6 openings to avoid when pitching reporters

Crisis comms and media relations expert Nick Lanyi shares some of the more offensive ledes that will doom your pitch.


Cold emailing is a big part of the PR/media relations job.

And it’s a tough ask. Yet, there are some tactics and opening lines that will quickly earn the ire of the reporter or editor you’re trying to reach.

Nick Lanyi, crisis comms and media relations expert with Ragan Consulting Group, explained some common mistakes (courtesy of Marc Jacob, a former metro editor for the Chicago Tribune) in a recent session for Ragan and PR Daily’s Media Relations and Measurement Virtual Conference April 7.

Here are his six don’ts when starting your media pitch:

1. Don’t tell me a reporter what they already know. They’re busy, so get straight to the value you offer (i.e. something new) as quickly as you can.

2. Don’t pretend you know a reporter if you don’t. It’s a creepy tactic that will leave reporters questioning your credibility.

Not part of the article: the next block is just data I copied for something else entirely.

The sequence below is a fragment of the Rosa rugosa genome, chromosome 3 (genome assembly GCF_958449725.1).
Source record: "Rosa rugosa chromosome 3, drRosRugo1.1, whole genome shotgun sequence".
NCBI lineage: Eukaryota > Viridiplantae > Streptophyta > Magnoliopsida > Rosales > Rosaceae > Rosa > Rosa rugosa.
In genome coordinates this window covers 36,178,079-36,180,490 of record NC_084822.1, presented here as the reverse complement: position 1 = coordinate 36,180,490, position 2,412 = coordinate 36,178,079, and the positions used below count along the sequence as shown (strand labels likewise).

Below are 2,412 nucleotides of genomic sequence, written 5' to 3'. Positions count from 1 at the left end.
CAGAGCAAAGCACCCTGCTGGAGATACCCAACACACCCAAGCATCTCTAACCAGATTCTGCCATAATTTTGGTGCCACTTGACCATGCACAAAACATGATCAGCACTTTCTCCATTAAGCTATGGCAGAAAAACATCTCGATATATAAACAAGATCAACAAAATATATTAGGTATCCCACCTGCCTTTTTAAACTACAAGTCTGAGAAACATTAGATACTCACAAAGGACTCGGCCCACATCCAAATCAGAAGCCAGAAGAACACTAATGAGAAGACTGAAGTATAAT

3. Don’t assume a reporter knows what you are talking about. Industry insider terms and corporate jargon won’t capture a reporter’s imagination.

4. Don’t be too clever. Leave your marketing propaganda at home.

5. Don’t disrespect a reporter’s time. An incomplete email, poorly formatted assets and other examples of sloppy media outreach sends the message that you think your time is more valuable than the reporter’s.

6. Don’t fake enthusiasm. This could also be a warning against hyperbole. Let the news or story you are pitching stand on its own. And if it doesn’t? Maybe it’s time to revisit the drawing board.

Over to you, PR pros. What are some media pitch openings you think should be discarded forever?


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